#37
Apr2308, 06:43 PM

P: 321

[tex]x'^2+y'^2=1[/tex] [tex]\gamma^2 (xvt)^2+y^2=1[/tex] [tex]y=sin(t)[/tex] [tex]\gamma (xvt)=cos(t)[/tex] so: [tex]x=\gamma^{1} cos(t)+vt[/tex] 



#38
Apr2308, 07:23 PM

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#39
Apr2308, 07:35 PM

P: 321

[tex]\gamma^2 (xvt)^2+y^2=1[/tex] There is an indefinite number of such parametrizations, they all produce the same curve. For example, I could have chosen [tex]\frac{1t^2}{1+t^2}[/tex] and [tex]\frac{2t}{1+t^2}[/tex] 



#40
Apr2308, 07:45 PM

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#41
Apr2308, 07:52 PM

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#42
Apr2308, 07:52 PM

P: 321

This would result into : [tex]y=sin(\tau)[/tex] [tex]x=\gamma^{1} cos(\tau)+vt[/tex] 



#43
Apr2308, 07:55 PM

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#44
Apr2308, 07:59 PM

P: 321





#45
Apr2308, 08:38 PM

P: 303

Consider that the sphere travelling along x at relativistic speed with respect to an inertial observer will be described by: [tex]\frac{\gamma^2 x'^2}{r^2}+\frac{y'^2}{r^2}+\frac{z'^2}{r^2}=1[/tex] [note: sorry about leaving out the velocity term  I'd have probably screwed that up anyway ] Where r is the radius of the sphere in its' rest frame. If the inertial observer is not at infinity, the "shape" of the object will not be a projection on a plane  and that "shape" will vary with distance/aspect angle. If you get that far, you can let the surface rotate about its' volume... Regards, Bill 



#46
Apr2308, 09:00 PM

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#47
Apr2308, 10:56 PM

P: 4,513

Did I miss it, or hasn't it been pointed out? It's not at all unambiguous as to what meant by a 'ball'?
First, is it a problem in dynamics, or simply kinematics? If only kinematics, the spinning ball has a circumference to diameter ratio of gamma*pi in the plane of angular momentum. So in this case, it's fair to ask 'was it a ball before spinning? (If it was a ball before spinning then its a ball of constant radius, otherwise constant circumference.)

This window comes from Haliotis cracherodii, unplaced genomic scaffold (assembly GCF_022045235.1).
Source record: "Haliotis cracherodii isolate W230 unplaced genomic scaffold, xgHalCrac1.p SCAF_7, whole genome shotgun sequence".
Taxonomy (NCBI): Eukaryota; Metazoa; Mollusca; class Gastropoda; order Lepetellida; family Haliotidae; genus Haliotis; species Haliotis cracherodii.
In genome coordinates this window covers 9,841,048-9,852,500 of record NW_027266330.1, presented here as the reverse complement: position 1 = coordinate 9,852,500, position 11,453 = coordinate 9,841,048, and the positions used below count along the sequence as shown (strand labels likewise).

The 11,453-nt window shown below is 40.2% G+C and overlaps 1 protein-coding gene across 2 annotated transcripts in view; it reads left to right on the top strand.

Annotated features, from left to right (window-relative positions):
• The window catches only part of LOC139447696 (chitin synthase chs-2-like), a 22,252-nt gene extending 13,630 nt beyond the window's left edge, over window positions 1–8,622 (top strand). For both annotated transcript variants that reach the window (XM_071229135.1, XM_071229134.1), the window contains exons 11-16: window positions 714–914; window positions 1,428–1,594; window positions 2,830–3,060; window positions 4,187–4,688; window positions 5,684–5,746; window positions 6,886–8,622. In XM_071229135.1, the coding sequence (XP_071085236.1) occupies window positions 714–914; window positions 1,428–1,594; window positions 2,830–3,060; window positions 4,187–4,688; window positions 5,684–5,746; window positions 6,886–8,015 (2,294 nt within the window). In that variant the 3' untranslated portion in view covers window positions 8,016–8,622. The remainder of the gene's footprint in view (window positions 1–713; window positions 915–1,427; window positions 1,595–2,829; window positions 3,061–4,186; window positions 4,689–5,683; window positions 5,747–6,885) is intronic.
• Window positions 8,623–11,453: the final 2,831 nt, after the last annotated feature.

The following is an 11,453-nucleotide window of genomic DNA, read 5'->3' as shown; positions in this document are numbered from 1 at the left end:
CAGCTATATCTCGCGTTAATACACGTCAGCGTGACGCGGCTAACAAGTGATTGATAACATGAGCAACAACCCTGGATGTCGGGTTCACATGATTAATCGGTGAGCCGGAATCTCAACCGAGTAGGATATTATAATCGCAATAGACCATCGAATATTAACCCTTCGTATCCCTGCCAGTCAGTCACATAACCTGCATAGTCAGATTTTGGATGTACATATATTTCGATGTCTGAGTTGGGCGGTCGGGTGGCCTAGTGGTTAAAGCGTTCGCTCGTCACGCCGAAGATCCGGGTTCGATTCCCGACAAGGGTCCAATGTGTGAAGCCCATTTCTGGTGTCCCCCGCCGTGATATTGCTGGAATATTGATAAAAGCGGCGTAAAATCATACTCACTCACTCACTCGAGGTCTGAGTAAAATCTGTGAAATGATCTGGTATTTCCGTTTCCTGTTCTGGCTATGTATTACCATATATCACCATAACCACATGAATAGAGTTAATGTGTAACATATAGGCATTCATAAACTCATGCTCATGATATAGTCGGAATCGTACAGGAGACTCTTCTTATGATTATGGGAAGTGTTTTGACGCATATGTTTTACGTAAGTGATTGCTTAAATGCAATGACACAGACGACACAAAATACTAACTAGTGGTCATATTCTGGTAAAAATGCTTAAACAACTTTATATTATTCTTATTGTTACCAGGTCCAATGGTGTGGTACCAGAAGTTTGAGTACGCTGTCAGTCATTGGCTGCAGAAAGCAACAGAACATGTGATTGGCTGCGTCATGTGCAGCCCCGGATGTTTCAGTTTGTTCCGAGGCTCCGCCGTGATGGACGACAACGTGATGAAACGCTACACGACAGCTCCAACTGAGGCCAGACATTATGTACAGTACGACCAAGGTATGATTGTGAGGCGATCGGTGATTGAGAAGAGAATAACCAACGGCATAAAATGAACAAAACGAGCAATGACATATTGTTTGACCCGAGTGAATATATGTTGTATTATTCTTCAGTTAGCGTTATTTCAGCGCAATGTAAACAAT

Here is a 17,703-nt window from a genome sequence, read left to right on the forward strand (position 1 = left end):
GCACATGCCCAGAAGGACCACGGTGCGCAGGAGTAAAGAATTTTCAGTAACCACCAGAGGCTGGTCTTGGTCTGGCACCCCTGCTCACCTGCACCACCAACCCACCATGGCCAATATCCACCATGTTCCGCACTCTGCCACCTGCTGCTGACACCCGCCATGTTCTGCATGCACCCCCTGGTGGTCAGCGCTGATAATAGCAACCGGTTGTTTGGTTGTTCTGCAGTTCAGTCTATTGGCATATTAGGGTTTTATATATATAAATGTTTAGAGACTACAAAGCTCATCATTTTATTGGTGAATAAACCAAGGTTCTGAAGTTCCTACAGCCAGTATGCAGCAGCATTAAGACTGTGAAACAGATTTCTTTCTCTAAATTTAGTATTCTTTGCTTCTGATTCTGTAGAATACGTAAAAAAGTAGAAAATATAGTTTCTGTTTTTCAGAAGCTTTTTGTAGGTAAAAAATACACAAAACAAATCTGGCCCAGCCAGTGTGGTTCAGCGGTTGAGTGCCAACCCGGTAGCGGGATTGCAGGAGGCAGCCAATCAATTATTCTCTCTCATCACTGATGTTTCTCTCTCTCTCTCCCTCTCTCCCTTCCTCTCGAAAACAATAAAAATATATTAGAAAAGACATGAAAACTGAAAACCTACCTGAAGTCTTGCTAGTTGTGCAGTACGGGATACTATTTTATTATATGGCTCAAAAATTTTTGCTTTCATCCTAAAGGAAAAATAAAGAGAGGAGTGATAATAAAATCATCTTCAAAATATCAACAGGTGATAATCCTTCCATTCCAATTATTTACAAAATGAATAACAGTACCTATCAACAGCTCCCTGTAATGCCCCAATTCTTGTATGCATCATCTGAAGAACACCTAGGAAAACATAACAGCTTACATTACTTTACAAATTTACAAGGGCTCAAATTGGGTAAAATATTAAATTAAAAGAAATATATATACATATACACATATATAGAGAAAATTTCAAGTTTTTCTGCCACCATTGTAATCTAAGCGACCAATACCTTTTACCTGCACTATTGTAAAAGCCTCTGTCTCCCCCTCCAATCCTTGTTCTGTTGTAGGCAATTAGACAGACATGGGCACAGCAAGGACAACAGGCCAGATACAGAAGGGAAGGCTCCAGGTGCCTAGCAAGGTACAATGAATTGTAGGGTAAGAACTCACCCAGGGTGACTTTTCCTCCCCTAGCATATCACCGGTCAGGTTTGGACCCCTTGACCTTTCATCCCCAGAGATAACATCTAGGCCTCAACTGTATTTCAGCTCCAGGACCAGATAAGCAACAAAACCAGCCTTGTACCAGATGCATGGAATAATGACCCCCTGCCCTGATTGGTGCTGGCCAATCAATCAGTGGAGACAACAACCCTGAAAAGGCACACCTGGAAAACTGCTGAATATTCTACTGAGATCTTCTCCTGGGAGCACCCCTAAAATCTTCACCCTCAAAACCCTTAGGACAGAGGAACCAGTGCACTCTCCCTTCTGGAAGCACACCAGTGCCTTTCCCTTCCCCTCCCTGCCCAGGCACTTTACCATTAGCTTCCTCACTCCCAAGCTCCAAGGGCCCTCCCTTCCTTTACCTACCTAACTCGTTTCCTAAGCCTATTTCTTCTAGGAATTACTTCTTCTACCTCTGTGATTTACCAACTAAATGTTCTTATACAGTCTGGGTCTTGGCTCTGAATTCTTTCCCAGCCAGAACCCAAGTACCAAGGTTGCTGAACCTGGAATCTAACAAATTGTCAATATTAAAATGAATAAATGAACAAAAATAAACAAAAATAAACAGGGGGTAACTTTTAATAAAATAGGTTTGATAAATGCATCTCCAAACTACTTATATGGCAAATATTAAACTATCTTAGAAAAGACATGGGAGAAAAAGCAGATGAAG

#48
Apr2408, 06:42 AM

P: 303

Regards, Bill 



#49
Apr2408, 12:14 PM

P: 321





#50
Apr2408, 12:29 PM

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#51
Apr2408, 12:35 PM

P: 321

His equation is the snapshot for t=0, so we agree. The correct equation is: [tex]\frac{\gamma^2 (x'vt')^2}{r^2}+\frac{y'^2}{r^2}+\frac{z'^2}{r^2}=1[/tex] 



#52
Apr2408, 12:43 PM

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P: 8,470

Ah, OK. But one point that occurred to me is that if we're just looking at the total set of points occupied by the surface at any given instant, rather than trying to track an individual point on its surface, then in the rest frame of the sphere's center the coordinates of the surface won't be changing with time, so it will always occupy exactly the same coordinates as a certain nonrotating sphere centered at the same position. And if the surface of the nonrotating sphere occupies the same set of coordinates in this frame, its surface must occupy the same set of coordinates as the rotating sphere in every frame. So, this is one way of seeing that the rolling ball won't "wobble". The difficulty is just in figuring out how a given point on the rotating sphere will move around this ellipsoid surface in a frame where it's in motion.




#53
Apr2408, 12:48 PM

P: 321




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